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    When most people out of state think about international conferences held in Louisville, they picture the Farm Machinery Show. If they're thinking hard, they might conjure an image of Something With Horses. What they don't picture is the international Glass Art Society conference.

    "We've been working on bringing the GAS conference here for a few years. We thought we'd have it in 2012," said Brook White, owner of Flame Run Glass Studio. "It was supposed to be in London this year, but there was an issue. About 18 months ago, the Glass Art Society asked if we were ready now."

    London to Louisville may seem like one heck of a leap, but Louisville has an unusually strong and vibrant glass art scene with large professional studios such as Glassworks and Flame run at opposite ends of downtown and the glass art program at the University of Louisville.

    "We all play together well," said White. "This conference wouldn't be here without all of us working together, plus bringing in some amazing community leaders who wanted to help put Louisville on the map when it comes to our art. People had heard of Louisville before, but once they come, once they see everything we have to offer, they'll remember us as a glass city."


    Bringing over 1000 artists to Louisville from across the globe is amazing enough, but the powers that be behind the GAS conference want to make sure this isn't just for outsiders. Therefore, they've teamed up with the second annual Visual Arts Festival for 30 Days of Glass: 4 Weeks of Fire.

    They're kicking it all off with a bonus trolley hop. Yes - two downtown trolley hops two weekends in a row - except the one on July 11 is all about glass. Downtown art galleries will host glass-centric exhibits while the trolleys themselves will be full of artists from all over the world who are here to see the city at its best. If an attractive Italian sits next to you on the trolley, ask how the hot glass demonstration went.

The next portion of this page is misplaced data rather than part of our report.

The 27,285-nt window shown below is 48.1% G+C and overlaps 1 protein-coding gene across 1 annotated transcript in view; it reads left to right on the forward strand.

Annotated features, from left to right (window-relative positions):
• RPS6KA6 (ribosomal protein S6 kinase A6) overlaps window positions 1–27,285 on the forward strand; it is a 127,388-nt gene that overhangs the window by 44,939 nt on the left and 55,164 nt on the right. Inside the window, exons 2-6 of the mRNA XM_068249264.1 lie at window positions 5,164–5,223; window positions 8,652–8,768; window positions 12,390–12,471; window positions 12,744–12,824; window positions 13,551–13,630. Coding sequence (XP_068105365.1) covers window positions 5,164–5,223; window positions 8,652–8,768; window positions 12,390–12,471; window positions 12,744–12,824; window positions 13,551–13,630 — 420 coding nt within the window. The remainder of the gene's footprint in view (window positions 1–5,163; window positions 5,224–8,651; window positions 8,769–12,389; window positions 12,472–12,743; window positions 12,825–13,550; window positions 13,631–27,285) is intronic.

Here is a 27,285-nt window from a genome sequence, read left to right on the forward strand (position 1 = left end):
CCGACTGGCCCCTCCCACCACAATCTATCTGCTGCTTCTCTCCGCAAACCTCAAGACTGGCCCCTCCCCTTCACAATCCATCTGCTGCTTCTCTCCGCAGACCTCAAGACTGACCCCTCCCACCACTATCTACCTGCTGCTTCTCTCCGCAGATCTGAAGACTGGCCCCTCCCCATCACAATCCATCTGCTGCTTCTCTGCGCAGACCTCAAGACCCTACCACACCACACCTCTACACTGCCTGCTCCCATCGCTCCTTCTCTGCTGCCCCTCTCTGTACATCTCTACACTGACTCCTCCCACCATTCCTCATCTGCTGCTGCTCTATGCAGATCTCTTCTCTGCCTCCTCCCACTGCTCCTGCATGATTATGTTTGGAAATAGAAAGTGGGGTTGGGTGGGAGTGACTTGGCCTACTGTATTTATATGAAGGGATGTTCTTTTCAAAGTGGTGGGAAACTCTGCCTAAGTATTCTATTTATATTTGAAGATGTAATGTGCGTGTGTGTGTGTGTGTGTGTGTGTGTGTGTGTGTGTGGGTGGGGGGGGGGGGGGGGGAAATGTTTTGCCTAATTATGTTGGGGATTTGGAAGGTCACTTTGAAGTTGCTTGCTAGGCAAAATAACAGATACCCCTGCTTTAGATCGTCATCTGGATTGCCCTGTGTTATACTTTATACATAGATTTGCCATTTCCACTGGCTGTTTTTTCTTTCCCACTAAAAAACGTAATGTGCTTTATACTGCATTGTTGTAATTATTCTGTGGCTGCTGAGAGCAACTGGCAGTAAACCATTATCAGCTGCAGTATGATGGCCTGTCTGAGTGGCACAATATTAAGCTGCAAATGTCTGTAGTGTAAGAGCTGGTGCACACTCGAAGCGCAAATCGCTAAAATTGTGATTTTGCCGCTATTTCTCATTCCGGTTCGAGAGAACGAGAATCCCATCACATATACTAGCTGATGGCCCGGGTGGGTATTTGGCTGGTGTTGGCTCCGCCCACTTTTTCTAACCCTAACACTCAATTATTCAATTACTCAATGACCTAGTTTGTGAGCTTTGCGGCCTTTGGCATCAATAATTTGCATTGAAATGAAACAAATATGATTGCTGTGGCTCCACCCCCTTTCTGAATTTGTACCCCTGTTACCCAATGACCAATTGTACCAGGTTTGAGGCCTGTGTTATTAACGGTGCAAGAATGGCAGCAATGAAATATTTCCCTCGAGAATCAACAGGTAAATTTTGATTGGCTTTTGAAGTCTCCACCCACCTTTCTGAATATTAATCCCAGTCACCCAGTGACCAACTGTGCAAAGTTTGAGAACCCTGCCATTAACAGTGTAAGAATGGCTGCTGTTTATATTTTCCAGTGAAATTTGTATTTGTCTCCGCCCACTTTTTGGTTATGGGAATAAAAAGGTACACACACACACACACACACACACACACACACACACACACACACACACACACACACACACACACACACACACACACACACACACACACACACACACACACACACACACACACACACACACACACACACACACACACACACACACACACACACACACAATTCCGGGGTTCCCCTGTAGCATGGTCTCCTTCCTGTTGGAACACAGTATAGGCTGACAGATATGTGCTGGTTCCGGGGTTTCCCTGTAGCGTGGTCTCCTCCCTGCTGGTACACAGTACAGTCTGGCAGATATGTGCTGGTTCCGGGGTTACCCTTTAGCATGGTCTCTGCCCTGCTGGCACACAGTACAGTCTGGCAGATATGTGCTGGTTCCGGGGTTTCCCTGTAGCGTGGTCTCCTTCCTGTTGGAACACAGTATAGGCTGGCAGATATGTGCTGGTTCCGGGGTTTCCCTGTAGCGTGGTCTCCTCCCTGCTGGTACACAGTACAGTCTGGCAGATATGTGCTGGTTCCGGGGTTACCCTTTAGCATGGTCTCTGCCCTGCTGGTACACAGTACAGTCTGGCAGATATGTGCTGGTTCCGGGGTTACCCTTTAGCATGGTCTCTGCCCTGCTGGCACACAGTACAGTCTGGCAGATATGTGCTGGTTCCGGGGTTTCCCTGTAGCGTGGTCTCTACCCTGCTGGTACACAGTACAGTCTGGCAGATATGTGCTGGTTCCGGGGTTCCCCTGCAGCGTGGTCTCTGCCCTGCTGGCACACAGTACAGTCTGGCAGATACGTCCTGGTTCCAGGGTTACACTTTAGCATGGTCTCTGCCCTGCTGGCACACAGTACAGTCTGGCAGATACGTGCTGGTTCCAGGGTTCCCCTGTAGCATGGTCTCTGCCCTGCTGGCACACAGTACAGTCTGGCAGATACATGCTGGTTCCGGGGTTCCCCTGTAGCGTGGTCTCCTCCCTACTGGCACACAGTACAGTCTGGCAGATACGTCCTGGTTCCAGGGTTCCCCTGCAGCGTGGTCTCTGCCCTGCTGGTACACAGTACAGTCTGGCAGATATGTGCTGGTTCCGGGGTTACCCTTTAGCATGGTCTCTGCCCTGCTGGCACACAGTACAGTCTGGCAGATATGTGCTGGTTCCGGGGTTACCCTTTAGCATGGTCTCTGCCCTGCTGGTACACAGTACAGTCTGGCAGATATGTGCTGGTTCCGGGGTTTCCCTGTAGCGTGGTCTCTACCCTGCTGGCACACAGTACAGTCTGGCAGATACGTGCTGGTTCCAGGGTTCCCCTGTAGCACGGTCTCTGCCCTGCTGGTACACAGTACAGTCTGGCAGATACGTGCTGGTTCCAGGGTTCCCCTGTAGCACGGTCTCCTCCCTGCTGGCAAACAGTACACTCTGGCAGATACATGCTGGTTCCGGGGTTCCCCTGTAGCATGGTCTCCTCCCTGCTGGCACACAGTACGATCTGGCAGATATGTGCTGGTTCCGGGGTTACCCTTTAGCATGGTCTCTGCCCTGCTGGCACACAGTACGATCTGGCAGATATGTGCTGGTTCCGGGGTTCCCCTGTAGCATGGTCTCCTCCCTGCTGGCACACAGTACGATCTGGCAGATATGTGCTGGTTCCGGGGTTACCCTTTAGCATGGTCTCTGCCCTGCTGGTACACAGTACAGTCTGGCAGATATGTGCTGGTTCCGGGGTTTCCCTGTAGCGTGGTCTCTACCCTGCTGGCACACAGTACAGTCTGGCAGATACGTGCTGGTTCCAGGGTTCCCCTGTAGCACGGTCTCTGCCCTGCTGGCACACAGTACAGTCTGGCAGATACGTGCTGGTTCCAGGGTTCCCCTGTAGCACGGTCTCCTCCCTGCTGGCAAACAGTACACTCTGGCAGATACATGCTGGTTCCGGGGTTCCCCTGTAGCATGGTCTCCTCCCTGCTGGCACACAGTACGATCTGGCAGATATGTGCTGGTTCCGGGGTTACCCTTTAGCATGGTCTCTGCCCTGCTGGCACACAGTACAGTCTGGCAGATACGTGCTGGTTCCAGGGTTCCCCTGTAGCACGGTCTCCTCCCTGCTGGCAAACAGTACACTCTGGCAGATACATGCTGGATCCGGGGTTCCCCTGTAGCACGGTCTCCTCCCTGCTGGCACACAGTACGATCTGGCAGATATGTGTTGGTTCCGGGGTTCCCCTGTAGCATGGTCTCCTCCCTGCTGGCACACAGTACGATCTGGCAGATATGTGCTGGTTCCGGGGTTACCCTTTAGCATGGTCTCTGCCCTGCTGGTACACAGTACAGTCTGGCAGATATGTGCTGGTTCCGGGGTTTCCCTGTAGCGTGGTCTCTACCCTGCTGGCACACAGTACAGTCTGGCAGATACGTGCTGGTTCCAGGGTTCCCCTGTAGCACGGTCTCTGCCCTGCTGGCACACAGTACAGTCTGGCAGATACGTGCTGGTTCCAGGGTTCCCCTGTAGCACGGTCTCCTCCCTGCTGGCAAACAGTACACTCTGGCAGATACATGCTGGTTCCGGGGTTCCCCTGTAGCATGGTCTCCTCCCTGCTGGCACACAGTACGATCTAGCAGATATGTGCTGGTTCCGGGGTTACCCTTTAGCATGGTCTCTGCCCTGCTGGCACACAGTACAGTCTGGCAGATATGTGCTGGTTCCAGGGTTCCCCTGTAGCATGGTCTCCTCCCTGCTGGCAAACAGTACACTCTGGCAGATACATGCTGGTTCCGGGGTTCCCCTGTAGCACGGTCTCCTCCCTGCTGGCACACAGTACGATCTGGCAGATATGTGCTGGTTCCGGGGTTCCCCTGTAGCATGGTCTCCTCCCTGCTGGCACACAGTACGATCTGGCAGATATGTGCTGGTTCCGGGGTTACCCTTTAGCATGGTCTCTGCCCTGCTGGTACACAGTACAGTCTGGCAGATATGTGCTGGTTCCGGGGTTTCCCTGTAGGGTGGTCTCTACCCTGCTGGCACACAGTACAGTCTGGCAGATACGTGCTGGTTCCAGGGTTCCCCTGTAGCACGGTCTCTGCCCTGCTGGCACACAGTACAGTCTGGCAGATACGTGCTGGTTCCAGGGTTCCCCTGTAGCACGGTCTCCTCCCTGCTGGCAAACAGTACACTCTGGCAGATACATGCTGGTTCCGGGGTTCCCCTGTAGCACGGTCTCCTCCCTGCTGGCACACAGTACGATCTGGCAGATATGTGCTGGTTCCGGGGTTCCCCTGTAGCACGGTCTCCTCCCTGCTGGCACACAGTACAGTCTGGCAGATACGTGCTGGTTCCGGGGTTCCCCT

The Kentucky Museum of Art and Craft, one of your trolley hop stops, is hosting three glass related exhibits featuring the work of Mark Peiser, Tom Philabaum, and a glass jewelry exhibit. Up the street at the Frazier Museum, you can see an exhibit on American Glass Bottles from 1815 through the civil war. If you're looking for something more playful, check out the Slugger Museum's exhibit of gigantic glass versions of ballpark food or the Science Center's "Fractured Physics" exhibit demonstrating how glass effects everything from delicate fiberoptic cables to super strong airplane windshields. Plus, unlike the regular galleries, they have plenty of things you can touch.

    When the trolley hop winds down, Glassworks is hosting a "Black Out Bash" which includes access to live music on the rooftop, hot glass demonstrations in their studio, and bourbon tastings. If you want to meet some international artists, this is the place to do it. Admission is $10, but they'll knock it down to $7 if you're wearing black.


    There's an amazing array of glass art you can see around town during the next month. There are over 40 exhibits including unexpected places such as Felice Vineyards "An Irishman and an Indian Walk Into A Bar" (which wins for best exhibit name), to Yew Dell Gardens to the Downtown New Albany "Glass by the Block" group exhibit. Darn near every gallery in town is synching up exhibits as part of the GAS conference and Louisville Visual Arts Festival. The Speed Museum, the Science Center, the Muhammad Ali Center, Kaviar Forge (yes, the metalworking studio is tying it in with the glassworkers), and Actor's Theater.

    That's right, in addition to the traditional visual arts, the local theater scene is also part of the 30 Days of Glass: 4 Weeks of Fire. You can see the Glass Armonica Ballet in New Albany's Riverfront Amphitheater and performances of Tennessee Williams, "The Glass Menagerie" by ShoeString Productions

    The GAS conference itself may only last June 10-12, but they're leaving the community with an entire month of glass inspired art.

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    About ChrisRachael Oseland

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